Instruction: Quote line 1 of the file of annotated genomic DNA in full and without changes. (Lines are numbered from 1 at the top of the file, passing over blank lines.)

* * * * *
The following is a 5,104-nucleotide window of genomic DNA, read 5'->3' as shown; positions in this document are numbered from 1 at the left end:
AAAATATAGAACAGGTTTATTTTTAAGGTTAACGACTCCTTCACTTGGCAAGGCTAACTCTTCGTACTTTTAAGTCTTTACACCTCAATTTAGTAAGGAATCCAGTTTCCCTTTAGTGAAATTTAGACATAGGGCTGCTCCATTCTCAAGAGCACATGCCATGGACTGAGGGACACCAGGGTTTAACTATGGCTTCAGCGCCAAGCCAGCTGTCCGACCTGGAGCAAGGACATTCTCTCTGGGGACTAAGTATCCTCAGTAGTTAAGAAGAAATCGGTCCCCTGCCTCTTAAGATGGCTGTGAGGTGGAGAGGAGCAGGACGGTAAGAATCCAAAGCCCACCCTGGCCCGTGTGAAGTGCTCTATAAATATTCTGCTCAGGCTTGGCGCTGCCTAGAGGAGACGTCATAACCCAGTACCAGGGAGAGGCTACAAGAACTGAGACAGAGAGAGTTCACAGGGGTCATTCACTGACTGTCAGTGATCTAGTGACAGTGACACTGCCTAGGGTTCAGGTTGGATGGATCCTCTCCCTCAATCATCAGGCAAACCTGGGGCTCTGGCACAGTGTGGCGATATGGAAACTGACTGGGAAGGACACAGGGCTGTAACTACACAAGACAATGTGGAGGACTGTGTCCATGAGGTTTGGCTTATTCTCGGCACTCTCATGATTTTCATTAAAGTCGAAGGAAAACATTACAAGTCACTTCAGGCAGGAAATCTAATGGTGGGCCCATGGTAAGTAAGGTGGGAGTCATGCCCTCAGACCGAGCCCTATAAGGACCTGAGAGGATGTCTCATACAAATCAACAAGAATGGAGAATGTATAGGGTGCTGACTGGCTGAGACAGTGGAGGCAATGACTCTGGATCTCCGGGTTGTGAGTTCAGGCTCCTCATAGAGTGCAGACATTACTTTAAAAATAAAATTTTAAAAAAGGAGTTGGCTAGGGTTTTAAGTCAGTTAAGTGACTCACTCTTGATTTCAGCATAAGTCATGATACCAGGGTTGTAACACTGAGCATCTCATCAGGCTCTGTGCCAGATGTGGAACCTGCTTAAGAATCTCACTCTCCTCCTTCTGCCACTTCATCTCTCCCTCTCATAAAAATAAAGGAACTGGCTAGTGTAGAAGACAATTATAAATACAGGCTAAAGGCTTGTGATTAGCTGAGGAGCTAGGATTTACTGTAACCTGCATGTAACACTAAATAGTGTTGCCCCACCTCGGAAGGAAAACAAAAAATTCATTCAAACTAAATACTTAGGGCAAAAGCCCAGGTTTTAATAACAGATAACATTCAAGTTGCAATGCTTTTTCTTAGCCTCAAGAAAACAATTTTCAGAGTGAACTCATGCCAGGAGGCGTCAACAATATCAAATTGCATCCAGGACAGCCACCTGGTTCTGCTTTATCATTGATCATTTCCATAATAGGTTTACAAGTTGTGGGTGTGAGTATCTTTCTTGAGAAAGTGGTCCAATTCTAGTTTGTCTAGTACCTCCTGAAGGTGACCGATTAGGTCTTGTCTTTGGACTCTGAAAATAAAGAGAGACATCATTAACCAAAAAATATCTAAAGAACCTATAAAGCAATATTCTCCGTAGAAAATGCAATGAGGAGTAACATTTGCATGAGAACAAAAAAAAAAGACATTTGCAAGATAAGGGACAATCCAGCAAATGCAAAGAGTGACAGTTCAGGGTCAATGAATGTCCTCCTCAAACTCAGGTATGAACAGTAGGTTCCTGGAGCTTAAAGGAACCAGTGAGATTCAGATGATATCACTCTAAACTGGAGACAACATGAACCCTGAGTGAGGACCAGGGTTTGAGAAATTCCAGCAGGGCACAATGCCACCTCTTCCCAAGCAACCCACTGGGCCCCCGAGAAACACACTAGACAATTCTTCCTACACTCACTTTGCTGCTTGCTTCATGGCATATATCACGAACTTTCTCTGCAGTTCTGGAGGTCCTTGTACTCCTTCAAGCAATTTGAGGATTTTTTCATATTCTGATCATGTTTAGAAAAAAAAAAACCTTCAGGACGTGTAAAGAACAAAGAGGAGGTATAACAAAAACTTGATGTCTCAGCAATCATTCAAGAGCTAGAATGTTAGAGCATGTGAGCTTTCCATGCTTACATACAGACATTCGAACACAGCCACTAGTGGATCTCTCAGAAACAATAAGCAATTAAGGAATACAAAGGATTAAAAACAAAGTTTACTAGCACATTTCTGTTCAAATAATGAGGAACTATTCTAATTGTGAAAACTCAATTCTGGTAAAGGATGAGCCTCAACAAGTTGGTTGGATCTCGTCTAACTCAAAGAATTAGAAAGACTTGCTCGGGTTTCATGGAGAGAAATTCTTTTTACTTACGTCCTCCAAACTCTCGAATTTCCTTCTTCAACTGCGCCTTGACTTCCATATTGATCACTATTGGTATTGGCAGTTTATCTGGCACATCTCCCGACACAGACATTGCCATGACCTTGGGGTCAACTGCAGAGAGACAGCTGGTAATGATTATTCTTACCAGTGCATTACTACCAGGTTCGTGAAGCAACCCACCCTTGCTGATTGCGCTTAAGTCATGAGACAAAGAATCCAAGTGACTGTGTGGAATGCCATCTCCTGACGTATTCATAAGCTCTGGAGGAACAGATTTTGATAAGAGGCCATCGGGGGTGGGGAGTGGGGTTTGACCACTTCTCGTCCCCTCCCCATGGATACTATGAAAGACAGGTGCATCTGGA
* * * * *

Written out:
The following is a 5,104-nucleotide window of genomic DNA, read 5'->3' as shown; positions in this document are numbered from 1 at the left end: